3. A GST/HST registrant transfers your goods to a warehouse and tells the warehouse operator to release the goods to you. The registrant is regarded as transferring physical possession to you in Canada and the transaction is subject to GST/HST. If you plan to sell the goods to another registrant, and the goods will not leave Canada, you can tell the warehouse to issue a drop-shipment certificate to the registrant. This allows you to not pay tax to the first registrant.
When the certificate is issued, the warehouse operator becomes potentially liable for tax on the fair market value of the goods. However, the operator can avoid this liability by getting a drop-shipment certificate from the third party when the third party takes physical possession of the goods.
If a warehouse operator acts as the importer of record for goods you transfer to the warehouse and claims an input tax credit for the importation of the goods, the CRA considers the warehouse operator to have taken physical possession of the goods.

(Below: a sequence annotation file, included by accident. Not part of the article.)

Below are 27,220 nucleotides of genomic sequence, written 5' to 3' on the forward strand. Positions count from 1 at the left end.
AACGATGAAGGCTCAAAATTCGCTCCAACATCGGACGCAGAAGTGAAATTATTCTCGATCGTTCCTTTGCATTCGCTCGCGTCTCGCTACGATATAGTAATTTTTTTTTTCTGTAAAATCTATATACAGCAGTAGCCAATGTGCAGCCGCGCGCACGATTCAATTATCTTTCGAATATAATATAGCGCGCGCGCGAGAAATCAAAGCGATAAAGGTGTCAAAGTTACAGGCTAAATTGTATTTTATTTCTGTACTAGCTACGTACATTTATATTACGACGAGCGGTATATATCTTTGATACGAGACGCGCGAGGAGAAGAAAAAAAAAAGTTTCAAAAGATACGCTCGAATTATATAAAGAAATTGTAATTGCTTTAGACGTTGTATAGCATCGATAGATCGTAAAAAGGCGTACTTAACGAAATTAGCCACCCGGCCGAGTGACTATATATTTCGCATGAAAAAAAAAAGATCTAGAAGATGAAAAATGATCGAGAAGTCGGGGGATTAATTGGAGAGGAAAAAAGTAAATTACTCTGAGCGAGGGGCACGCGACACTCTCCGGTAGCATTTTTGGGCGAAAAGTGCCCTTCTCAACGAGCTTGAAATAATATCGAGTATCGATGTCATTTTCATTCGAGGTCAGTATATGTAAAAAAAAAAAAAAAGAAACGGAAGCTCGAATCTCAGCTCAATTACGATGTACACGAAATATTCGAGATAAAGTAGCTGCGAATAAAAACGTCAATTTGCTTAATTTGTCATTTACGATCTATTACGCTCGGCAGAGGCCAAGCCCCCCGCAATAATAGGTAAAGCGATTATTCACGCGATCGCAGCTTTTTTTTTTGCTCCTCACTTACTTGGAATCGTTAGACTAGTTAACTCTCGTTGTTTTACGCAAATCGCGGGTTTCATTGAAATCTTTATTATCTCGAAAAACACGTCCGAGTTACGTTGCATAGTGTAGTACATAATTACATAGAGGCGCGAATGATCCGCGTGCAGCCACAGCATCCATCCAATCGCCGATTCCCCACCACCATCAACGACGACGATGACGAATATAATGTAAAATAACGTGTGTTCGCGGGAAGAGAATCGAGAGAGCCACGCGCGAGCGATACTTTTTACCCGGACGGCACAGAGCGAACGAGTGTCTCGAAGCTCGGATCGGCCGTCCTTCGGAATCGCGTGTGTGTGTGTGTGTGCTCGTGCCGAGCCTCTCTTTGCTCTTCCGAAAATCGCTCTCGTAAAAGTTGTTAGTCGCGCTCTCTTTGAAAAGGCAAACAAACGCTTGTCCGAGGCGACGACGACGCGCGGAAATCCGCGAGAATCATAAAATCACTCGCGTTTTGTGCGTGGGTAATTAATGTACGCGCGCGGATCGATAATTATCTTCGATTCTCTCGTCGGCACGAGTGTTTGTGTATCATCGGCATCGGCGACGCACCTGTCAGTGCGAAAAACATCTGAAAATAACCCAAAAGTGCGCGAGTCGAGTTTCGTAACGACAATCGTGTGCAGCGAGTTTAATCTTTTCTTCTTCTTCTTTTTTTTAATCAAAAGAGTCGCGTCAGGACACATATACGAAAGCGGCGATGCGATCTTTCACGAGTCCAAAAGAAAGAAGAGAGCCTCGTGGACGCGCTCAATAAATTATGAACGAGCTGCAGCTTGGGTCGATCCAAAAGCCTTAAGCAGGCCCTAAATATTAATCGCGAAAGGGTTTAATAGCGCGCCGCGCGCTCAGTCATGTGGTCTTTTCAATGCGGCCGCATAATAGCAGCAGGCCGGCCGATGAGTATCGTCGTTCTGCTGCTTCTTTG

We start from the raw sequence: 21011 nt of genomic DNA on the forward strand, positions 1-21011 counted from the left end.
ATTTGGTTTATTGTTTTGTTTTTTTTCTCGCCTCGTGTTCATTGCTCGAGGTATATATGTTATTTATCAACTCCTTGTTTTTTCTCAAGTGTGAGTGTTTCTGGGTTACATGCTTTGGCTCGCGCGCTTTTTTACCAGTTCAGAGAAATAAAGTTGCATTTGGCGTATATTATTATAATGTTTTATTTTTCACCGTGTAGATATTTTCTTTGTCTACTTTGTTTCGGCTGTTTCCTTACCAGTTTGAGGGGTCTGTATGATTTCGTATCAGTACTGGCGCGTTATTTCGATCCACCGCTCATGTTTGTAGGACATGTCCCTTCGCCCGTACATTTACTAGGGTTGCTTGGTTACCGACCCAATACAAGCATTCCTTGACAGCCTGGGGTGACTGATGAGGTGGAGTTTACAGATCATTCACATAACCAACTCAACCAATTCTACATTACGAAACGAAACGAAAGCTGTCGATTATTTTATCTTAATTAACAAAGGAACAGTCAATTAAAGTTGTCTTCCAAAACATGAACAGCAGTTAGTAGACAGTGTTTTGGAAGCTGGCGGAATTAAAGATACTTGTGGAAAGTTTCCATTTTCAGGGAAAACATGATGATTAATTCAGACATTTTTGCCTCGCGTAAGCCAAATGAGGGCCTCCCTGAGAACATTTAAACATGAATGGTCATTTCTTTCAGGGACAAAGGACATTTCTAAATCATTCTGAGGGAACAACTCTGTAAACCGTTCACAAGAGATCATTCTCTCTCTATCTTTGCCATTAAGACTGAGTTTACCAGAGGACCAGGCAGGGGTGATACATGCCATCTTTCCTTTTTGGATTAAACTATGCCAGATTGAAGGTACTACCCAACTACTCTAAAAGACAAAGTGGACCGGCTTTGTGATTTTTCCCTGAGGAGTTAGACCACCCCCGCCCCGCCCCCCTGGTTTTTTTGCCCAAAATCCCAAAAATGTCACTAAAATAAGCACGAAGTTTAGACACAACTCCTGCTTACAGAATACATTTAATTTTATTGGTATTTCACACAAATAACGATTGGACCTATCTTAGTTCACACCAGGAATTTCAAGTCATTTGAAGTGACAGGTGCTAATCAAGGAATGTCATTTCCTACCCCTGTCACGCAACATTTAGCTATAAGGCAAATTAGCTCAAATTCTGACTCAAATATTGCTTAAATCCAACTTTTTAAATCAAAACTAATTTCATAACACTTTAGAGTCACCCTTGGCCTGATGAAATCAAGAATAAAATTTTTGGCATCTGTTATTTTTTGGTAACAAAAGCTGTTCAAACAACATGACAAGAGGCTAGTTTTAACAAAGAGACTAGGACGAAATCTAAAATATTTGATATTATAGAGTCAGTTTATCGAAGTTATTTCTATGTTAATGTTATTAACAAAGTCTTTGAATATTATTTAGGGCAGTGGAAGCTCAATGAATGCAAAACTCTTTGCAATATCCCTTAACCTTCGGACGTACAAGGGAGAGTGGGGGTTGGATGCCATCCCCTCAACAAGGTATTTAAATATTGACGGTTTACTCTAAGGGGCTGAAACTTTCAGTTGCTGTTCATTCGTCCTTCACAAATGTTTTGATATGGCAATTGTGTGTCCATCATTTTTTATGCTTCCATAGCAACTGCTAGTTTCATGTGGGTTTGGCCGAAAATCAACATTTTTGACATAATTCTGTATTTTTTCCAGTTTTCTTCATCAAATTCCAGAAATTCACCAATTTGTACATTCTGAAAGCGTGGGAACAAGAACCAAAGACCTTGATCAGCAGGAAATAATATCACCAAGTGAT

The warehouse operator has to pay GST/HST to the CRA when physical possession of the goods is transferred to another person on your behalf, unless the warehouse operator obtains a drop-shipment certificate from the other person to whom they transfers physical possession of the goods.
Goods kept by registered suppliers
A GST/HST registrant sells goods to you and transfers ownership but does not transfer physical possession of the goods to you. The registrant does not charge GST/HST on the sale if the reason they keep physical possession of the goods is to do either of the following: